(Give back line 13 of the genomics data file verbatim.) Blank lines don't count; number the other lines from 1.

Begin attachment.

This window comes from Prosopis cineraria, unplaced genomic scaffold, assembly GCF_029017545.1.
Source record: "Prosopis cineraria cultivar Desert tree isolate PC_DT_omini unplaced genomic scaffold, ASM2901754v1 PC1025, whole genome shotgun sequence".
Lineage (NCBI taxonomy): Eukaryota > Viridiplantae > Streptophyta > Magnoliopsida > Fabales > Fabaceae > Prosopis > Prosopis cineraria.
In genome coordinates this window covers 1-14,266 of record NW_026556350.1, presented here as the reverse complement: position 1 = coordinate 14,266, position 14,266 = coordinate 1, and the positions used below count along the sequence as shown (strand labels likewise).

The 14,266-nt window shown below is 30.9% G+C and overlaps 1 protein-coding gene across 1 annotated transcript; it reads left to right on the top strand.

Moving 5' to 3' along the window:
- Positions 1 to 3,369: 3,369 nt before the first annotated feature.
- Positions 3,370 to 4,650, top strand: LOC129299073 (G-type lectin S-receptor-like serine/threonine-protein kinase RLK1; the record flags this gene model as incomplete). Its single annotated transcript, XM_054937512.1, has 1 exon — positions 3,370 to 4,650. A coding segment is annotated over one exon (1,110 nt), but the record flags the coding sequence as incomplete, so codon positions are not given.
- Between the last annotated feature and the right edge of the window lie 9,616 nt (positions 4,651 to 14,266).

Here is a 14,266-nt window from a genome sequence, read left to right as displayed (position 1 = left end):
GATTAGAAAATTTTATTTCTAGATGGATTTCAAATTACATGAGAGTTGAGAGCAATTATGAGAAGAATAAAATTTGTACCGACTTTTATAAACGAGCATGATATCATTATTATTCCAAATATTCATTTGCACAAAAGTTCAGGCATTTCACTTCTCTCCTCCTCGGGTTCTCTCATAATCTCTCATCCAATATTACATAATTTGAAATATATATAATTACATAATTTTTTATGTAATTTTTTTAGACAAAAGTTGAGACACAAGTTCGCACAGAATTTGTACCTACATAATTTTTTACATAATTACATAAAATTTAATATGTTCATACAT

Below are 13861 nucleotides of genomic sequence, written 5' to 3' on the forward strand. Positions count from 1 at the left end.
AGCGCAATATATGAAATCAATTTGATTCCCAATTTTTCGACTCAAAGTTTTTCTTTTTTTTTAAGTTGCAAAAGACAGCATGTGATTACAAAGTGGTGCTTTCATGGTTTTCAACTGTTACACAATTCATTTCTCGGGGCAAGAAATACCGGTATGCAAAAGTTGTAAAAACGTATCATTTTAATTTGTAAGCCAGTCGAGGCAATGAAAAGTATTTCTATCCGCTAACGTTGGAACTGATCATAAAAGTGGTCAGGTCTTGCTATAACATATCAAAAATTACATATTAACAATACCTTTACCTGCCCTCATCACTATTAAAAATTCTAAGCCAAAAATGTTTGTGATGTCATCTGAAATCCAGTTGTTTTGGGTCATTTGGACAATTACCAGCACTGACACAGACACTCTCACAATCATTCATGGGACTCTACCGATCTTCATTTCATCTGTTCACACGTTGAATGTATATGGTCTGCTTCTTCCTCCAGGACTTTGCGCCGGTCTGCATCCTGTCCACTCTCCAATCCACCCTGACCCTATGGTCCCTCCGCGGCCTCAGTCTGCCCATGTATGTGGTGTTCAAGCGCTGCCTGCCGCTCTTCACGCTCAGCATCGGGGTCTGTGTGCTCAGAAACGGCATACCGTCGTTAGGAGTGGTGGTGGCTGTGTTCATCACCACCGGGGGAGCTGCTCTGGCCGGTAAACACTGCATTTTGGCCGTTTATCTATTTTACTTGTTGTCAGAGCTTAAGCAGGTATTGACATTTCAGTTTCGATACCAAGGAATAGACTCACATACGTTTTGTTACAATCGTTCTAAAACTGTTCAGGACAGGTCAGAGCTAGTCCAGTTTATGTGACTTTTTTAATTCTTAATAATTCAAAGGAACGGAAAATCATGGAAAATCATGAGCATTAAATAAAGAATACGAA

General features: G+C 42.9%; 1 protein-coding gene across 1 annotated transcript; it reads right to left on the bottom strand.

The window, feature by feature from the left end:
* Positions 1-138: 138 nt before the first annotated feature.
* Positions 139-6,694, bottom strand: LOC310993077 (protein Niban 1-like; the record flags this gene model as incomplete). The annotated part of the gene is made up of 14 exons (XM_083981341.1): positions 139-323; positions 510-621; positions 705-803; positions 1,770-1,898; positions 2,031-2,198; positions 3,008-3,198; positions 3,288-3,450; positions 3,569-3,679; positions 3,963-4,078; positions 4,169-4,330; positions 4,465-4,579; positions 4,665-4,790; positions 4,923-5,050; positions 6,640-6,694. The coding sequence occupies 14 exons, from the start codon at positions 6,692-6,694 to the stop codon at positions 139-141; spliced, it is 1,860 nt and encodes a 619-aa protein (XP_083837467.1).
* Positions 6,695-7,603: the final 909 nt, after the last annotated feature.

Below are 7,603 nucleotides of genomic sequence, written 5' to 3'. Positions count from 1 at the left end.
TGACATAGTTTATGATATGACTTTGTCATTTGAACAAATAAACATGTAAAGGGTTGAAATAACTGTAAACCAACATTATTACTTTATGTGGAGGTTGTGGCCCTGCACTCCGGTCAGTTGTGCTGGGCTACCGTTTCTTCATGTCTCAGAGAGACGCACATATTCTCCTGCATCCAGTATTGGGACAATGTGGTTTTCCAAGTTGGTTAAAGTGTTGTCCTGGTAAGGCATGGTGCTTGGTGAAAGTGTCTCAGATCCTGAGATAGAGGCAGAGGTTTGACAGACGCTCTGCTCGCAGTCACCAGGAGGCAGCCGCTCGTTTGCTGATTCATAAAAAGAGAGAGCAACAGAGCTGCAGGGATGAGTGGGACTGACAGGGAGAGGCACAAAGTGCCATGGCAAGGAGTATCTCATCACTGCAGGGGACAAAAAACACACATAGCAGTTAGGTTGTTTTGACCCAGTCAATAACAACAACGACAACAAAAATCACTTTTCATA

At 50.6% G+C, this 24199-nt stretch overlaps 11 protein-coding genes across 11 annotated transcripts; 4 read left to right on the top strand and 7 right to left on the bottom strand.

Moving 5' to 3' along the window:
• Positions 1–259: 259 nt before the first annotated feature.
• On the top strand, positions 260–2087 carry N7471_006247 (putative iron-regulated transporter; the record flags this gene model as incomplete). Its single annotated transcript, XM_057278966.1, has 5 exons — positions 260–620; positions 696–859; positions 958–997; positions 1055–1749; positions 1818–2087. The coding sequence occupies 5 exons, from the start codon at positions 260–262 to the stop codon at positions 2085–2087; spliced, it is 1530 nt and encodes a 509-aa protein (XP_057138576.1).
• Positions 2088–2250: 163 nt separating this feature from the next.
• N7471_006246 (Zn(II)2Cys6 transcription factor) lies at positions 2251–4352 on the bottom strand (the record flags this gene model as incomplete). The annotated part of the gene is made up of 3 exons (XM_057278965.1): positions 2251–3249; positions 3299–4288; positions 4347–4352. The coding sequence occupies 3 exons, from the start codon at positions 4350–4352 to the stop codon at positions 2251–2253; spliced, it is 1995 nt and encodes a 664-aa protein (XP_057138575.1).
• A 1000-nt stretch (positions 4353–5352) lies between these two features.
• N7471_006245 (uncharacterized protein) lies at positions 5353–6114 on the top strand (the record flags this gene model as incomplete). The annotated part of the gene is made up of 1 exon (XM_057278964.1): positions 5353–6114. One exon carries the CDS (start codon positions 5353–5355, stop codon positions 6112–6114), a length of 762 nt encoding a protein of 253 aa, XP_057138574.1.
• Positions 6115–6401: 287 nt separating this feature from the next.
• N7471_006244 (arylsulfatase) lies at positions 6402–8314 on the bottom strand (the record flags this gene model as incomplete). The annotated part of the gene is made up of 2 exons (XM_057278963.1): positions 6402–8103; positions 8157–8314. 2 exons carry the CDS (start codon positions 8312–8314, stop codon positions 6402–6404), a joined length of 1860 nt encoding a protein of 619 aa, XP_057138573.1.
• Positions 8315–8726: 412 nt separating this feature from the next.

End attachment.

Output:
AGCGCAATATATGAAATCAATTTGATTCCCAATTTTTCGACTCAAAGTTTTTCTTTTTTTTTAAGTTGCAAAAGACAGCATGTGATTACAAAGTGGTGCTTTCATGGTTTTCAACTGTTACACAATTCATTTCTCGGGGCAAGAAATACCGGTATGCAAAAGTTGTAAAAACGTATCATTTTAATTTGTAAGCCAGTCGAGGCAATGAAAAGTATTTCTATCCGCTAACGTTGGAACTGATCATAAAAGTGGTCAGGTCTTGCTATAACATATCAAAAATTACATATTAACAATACCTTTACCTGCCCTCATCACTATTAAAAATTCTAAGCCAAAAATGTTTGTGATGTCATCTGAAATCCAGTTGTTTTGGGTCATTTGGACAATTACCAGCACTGACACAGACACTCTCACAATCATTCATGGGACTCTACCGATCTTCATTTCATCTGTTCACACGTTGAATGTATATGGTCTGCTTCTTCCTCCAGGACTTTGCGCCGGTCTGCATCCTGTCCACTCTCCAATCCACCCTGACCCTATGGTCCCTCCGCGGCCTCAGTCTGCCCATGTATGTGGTGTTCAAGCGCTGCCTGCCGCTCTTCACGCTCAGCATCGGGGTCTGTGTGCTCAGAAACGGCATACCGTCGTTAGGAGTGGTGGTGGCTGTGTTCATCACCACCGGGGGAGCTGCTCTGGCCGGTAAACACTGCATTTTGGCCGTTTATCTATTTTACTTGTTGTCAGAGCTTAAGCAGGTATTGACATTTCAGTTTCGATACCAAGGAATAGACTCACATACGTTTTGTTACAATCGTTCTAAAACTGTTCAGGACAGGTCAGAGCTAGTCCAGTTTATGTGACTTTTTTAATTCTTAATAATTCAAAGGAACGGAAAATCATGGAAAATCATGAGCATTAAATAAAGAATACGAA